A woodland in Veḷuvana. Here food (nivāpa) was regularly placed for the squirrels. It is said that once a certain king (rājā) went there for a picnic and, having over-
According to some, it was the gift of a merchant named Kalandaka (Beal: The Romantic Legend of Sakya Buddha, p.315); Tibetan sources identify the rājā with Bimbisāra and say that the snake was a reincarnation of the owner whose land the king had confiscated. According to these same sources the name is Kalantaka and is described as the name of a bird (Rockhill: op.cit., p.43).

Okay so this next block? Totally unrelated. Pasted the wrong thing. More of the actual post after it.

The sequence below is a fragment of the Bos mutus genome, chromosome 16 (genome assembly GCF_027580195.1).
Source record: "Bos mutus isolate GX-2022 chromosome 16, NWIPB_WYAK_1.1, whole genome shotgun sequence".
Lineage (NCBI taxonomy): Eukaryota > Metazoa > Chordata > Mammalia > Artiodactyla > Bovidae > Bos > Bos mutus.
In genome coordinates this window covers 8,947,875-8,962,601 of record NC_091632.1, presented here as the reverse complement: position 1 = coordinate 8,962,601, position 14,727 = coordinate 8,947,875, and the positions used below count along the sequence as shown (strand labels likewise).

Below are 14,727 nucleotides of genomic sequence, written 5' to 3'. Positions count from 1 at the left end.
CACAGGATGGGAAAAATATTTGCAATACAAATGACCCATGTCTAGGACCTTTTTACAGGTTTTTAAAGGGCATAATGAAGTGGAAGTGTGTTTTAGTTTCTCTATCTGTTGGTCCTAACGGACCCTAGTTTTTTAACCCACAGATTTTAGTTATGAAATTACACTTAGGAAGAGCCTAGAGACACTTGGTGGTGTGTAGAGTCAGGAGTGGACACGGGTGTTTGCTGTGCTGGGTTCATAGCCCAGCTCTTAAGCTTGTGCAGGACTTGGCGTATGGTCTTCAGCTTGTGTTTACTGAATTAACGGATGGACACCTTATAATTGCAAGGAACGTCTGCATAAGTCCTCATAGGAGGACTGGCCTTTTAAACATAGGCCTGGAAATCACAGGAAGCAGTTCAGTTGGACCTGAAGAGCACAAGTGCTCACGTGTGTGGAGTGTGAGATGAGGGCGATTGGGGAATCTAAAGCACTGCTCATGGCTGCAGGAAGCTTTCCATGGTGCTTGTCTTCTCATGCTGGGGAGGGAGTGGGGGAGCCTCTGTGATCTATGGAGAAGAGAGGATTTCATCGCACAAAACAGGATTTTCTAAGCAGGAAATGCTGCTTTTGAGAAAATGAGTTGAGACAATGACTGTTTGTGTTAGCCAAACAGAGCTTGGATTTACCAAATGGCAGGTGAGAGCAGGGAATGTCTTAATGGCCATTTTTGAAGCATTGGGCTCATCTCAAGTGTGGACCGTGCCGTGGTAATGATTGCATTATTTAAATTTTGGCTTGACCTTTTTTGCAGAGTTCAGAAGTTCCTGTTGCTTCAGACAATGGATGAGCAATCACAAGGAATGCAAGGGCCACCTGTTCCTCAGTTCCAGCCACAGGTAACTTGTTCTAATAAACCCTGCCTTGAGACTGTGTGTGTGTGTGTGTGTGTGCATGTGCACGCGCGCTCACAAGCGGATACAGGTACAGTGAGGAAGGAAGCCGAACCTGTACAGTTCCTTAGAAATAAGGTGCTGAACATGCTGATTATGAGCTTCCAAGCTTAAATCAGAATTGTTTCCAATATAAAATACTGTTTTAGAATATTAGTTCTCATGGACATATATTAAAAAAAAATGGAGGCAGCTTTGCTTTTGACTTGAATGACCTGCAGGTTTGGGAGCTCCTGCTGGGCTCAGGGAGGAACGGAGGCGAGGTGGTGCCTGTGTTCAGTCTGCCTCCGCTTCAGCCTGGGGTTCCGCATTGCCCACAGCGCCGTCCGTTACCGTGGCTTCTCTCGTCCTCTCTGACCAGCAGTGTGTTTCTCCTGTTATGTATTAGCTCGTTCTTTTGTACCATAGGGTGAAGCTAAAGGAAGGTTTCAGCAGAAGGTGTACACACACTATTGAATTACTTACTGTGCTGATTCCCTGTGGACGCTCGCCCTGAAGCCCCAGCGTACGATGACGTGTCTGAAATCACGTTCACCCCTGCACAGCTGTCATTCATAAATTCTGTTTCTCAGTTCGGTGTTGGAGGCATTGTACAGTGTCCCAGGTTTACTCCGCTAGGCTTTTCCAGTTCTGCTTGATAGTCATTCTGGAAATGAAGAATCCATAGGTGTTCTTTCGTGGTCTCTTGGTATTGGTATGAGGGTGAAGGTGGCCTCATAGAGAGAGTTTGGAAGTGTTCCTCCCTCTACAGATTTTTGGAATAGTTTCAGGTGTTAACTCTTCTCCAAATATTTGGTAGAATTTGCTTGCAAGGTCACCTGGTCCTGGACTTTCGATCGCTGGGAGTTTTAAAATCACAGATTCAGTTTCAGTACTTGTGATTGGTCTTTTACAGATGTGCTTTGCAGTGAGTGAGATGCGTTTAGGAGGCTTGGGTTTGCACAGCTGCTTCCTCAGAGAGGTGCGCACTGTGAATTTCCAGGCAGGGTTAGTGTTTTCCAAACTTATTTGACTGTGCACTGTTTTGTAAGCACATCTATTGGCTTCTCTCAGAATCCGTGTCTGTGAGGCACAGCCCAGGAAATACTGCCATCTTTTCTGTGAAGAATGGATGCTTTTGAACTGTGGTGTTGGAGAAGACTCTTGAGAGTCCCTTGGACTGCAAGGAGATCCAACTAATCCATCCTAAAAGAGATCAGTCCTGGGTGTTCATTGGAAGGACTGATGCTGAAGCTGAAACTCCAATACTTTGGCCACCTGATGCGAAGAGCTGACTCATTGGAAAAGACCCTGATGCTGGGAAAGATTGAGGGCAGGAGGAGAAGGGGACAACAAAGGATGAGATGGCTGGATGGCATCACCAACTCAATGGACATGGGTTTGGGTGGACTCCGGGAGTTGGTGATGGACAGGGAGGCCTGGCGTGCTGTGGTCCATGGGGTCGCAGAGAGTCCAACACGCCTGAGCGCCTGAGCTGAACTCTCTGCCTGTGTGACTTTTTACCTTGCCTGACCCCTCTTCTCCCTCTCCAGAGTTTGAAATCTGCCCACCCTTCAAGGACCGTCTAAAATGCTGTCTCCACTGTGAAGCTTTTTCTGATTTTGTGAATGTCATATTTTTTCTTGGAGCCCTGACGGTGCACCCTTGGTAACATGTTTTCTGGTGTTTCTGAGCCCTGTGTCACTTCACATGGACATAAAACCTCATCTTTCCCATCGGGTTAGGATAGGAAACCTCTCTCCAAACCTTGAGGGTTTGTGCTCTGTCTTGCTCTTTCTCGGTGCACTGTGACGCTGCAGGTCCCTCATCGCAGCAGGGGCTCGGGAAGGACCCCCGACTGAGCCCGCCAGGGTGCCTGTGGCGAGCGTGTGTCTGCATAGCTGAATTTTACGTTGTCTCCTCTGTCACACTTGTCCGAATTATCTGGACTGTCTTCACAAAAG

Kalandakanivāpa was evidently a favourite resort of the Buddha and his monks. See Veḷuvana.